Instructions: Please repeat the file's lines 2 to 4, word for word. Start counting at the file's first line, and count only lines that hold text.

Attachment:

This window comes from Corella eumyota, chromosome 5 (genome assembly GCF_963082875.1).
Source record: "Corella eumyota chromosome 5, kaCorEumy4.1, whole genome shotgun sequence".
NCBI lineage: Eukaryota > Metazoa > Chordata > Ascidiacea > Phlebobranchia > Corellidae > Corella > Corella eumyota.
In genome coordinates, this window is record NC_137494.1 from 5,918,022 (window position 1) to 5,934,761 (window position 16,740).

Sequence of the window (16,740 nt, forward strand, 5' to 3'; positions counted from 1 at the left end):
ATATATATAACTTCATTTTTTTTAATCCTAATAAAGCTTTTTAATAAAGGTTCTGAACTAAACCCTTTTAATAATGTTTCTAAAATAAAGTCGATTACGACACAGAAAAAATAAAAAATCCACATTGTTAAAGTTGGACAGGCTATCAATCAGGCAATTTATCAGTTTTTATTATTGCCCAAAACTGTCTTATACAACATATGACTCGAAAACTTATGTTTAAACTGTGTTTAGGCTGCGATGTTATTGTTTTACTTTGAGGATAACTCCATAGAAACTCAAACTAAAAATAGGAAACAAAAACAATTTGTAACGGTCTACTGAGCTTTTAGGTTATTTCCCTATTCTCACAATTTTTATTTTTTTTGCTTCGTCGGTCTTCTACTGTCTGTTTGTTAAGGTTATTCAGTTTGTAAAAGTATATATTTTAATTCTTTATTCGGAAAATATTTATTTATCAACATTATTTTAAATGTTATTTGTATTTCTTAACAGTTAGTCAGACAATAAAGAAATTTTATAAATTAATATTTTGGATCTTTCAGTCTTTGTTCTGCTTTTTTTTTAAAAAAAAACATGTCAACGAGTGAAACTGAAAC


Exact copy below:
Source record: "Corella eumyota chromosome 5, kaCorEumy4.1, whole genome shotgun sequence".
NCBI lineage: Eukaryota > Metazoa > Chordata > Ascidiacea > Phlebobranchia > Corellidae > Corella > Corella eumyota.
In genome coordinates, this window is record NC_137494.1 from 5,918,022 (window position 1) to 5,934,761 (window position 16,740).